Memories of all makes and models are created on stage
Memorable performance moments—every harpist has them. When we asked professional harpists to tell us about the one performance they will never forget, their answers did not disappoint. You can read their fascinating stories in the article “Unforgettable” on pg. 16.
When I started talking to other harpists for the article, I expected to find a common thread or two that would run through their most memorable moments. Perhaps it would be the thrill of performing with a world-renowned musician or playing on a famous stage or experience a moment of musical transcendence that would make the top of everyone’s list. But the stories harpists told were all over the board. Of course there were stories of famous musicians, big stages, and moments of musical magic, but there were also bizarre gigs, stressful circumstances, and celebrity audiences. There are so many factors that can make a performance memorable that finding a common element seemed futile.
But there was one nugget tucked into each response that we heard over and over again, no matter how different the memorable experiences were. Every harpist said choosing only one moment among so many unforgettable performances was difficult, even impossible.
I think every harpist can nod in agreement with that sentiment. Whether you’ve been playing five years or 50, whether you’ve performed at Carnegie Hall or the biggest stage you’ve graced is your middle school auditorium, every time you make music with others and for others you make memories.
The nature of those memories might vary; not every musical recollection is a fond one. Some may get your adrenaline pumping just thinking about them, like the time I got stuck in traffic on the New Jersey Turnpike because of an overturned tomato truck and flew into the parking lot of the performance hall at 1:56 for a 2:00 p.m. concert. I have never played so well in my life. Some performances conjure memories you’d rather forget, like the time I crashed and burned after a major memory slip at a competition and had to walk off stage without even completing one of my pieces. Some memories remind you why you play the harp, like that time I played Claire de lune on a recital at a local library and a woman in the audience came up to me afterwards and told me, with tears in her eyes, that it was her mother’s favorite song and hearing it brought back wonderful memories for her.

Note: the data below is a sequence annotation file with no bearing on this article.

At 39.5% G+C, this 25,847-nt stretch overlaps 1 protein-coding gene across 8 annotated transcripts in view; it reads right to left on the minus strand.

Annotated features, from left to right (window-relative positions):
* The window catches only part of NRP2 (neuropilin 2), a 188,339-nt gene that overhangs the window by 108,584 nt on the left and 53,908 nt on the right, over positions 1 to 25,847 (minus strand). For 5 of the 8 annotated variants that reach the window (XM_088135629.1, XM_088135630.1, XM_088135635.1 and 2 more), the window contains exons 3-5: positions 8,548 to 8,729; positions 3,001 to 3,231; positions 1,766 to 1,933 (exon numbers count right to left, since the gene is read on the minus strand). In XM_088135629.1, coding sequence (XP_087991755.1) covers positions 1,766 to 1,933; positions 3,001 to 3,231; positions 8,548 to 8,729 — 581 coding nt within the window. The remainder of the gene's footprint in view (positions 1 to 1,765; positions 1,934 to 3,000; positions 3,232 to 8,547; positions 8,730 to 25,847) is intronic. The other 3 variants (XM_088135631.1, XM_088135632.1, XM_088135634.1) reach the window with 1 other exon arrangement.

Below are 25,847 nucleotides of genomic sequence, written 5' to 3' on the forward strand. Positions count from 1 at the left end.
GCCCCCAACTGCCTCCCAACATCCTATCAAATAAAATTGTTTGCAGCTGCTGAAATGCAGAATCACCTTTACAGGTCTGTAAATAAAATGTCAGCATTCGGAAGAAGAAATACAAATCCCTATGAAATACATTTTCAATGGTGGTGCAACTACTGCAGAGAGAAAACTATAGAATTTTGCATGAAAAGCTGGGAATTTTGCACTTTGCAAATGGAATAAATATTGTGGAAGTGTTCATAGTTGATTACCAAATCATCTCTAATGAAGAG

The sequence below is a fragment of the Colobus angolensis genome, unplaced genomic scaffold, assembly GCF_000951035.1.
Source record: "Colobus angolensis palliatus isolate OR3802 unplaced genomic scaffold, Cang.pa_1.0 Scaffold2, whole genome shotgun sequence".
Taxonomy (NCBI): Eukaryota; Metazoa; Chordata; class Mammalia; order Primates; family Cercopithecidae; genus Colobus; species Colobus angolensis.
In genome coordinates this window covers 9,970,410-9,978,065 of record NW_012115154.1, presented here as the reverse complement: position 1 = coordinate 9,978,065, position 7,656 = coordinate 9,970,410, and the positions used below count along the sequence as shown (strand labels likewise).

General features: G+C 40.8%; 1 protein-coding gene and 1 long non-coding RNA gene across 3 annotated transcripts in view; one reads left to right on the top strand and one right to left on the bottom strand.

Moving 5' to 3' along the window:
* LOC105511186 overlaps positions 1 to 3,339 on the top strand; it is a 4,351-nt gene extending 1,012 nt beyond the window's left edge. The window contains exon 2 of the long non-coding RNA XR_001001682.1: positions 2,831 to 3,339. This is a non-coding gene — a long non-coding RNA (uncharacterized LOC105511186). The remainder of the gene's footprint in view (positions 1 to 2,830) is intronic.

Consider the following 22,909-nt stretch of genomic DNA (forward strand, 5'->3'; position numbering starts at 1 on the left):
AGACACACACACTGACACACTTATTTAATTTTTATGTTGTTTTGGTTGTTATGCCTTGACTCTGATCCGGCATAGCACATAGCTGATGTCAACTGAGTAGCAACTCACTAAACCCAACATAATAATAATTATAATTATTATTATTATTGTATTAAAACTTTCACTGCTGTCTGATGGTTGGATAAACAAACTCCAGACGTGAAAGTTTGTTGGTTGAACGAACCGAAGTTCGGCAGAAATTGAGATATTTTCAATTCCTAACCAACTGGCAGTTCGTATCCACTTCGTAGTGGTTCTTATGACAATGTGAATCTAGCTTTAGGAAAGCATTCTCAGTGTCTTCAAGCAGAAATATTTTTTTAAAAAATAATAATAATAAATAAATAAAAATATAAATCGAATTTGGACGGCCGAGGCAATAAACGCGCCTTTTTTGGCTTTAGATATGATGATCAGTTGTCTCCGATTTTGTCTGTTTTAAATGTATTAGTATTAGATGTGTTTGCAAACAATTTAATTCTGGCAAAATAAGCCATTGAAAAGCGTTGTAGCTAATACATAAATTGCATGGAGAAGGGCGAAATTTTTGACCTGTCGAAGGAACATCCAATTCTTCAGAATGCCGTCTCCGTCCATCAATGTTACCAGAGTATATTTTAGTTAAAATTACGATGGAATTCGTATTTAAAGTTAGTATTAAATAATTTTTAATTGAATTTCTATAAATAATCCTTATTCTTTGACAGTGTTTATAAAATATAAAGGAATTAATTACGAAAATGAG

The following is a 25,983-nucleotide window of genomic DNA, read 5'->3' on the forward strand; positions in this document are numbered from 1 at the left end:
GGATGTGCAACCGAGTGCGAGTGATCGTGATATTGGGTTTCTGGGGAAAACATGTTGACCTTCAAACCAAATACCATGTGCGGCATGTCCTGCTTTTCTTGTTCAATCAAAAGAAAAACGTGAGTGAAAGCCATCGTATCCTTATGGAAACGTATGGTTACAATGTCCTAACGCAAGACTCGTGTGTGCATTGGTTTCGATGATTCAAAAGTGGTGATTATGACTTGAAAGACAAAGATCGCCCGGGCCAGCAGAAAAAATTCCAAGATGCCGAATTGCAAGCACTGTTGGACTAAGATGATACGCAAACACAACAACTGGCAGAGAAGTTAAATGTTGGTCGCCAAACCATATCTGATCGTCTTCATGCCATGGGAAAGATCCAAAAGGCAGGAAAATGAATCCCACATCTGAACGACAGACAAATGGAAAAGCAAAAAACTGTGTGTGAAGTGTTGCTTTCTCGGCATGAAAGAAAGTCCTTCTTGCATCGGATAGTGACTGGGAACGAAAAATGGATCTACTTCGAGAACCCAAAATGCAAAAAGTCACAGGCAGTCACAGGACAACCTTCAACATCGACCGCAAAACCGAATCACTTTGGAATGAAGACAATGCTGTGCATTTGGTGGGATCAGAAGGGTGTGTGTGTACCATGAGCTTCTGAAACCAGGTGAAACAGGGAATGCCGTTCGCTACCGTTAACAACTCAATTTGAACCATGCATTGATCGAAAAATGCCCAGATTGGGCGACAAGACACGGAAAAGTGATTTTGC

How lucky are we to have the opportunity to create so many unforgettable moments? Even the worst parts of being a harpist consistently provide fodder for good stories. Who hasn’t schlepped their harp to some ridiculous location or played the wedding of an eccentric bride or two? When you sign on for a gig, there is always an element of the unknown—anything can happen. In fact, that wild-card factor of performing has lead to an entire article series dedicated to harpists’ odd gig experiences—our Strange but True stories, which are always a reader favorite. At its best, being a harpist is creating something new, collaborating with other musicians, connecting with the people sitting in front of you, and taking a risk every time you step out on stage.
So what are your unforgettable moments at the harp? We want to hear about the good, the bad, and the bizarre. Share them with us online at www.harpcolumn.com. •
Alison Reese is editor of Harp Column. She is a freelance performer and teacher in West Michigan. Email her at firstname.lastname@example.org.